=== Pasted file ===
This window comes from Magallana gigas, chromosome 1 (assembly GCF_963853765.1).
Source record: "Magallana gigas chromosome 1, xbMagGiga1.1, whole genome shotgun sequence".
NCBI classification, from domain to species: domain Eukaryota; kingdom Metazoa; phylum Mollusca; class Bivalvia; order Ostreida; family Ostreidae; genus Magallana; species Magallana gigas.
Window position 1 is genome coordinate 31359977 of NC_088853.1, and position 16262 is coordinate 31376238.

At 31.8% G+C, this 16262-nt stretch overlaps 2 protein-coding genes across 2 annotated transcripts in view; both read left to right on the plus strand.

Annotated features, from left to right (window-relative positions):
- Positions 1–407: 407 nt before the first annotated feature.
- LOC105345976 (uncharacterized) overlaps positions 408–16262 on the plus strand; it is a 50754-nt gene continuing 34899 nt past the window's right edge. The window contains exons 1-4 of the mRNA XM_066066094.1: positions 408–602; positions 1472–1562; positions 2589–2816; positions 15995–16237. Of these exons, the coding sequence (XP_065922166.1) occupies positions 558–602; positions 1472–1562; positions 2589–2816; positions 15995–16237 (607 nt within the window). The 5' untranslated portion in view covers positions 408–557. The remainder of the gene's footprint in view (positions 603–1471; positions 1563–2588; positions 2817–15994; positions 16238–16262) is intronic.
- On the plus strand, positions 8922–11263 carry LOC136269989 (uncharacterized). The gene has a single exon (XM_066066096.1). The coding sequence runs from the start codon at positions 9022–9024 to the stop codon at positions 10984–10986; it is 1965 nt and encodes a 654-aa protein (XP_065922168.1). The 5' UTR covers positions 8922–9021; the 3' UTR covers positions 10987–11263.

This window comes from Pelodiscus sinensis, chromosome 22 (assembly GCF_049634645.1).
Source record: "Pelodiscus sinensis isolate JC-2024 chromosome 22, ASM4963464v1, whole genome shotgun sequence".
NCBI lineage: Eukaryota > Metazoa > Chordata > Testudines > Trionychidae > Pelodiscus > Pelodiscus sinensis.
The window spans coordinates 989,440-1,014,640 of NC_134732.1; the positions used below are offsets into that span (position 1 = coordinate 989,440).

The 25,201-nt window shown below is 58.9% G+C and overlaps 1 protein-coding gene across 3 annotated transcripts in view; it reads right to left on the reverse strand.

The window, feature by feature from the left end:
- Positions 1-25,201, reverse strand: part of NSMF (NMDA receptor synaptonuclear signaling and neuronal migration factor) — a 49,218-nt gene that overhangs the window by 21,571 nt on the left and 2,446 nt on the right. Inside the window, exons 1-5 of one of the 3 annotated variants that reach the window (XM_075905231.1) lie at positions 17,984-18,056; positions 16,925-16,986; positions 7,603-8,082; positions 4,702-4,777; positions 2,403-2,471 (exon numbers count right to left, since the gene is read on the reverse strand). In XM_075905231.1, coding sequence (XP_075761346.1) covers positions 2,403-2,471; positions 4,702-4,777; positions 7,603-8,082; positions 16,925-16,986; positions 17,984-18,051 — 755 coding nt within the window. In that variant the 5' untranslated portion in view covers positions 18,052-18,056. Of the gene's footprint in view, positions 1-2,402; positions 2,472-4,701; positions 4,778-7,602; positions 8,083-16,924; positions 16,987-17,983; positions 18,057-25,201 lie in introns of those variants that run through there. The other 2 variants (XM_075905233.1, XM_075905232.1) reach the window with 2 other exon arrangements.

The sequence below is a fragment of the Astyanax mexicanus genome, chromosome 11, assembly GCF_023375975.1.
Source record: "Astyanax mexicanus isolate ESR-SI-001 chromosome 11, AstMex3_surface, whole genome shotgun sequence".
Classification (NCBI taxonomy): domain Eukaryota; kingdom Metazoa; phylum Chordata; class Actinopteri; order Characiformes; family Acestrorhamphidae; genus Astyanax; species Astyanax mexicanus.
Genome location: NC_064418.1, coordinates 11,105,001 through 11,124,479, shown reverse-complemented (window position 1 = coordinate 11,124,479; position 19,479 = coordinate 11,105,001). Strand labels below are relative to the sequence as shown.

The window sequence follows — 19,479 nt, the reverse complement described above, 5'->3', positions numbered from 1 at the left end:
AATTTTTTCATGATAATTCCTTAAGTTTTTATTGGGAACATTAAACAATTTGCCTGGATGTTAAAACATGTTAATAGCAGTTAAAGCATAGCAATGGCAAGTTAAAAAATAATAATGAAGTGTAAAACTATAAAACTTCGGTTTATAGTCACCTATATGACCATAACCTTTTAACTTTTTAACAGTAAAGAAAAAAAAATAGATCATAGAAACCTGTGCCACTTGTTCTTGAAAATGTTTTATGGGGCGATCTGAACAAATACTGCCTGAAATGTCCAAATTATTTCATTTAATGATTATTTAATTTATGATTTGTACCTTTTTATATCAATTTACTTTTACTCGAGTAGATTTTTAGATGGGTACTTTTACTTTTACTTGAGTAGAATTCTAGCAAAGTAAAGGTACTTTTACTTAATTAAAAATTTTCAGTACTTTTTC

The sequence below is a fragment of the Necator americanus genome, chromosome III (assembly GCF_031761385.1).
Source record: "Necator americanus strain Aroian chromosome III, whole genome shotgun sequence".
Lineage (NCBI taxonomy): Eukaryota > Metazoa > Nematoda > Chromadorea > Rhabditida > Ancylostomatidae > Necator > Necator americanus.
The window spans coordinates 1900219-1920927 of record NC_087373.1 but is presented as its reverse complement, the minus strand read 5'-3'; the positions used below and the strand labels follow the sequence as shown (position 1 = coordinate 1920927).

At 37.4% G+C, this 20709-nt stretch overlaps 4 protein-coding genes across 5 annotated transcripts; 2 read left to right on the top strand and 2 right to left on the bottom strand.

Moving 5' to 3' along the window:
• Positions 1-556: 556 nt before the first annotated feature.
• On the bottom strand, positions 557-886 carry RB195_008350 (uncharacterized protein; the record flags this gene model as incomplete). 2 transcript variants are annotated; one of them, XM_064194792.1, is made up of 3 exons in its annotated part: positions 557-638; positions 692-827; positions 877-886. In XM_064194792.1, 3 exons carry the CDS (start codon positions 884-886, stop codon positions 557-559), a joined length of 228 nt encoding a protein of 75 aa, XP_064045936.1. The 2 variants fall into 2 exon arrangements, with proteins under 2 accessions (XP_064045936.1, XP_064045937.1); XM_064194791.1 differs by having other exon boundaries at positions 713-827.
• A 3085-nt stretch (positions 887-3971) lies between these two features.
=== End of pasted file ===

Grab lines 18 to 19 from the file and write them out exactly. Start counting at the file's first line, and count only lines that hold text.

Source record: "Astyanax mexicanus isolate ESR-SI-001 chromosome 11, AstMex3_surface, whole genome shotgun sequence".
Classification (NCBI taxonomy): domain Eukaryota; kingdom Metazoa; phylum Chordata; class Actinopteri; order Characiformes; family Acestrorhamphidae; genus Astyanax; species Astyanax mexicanus.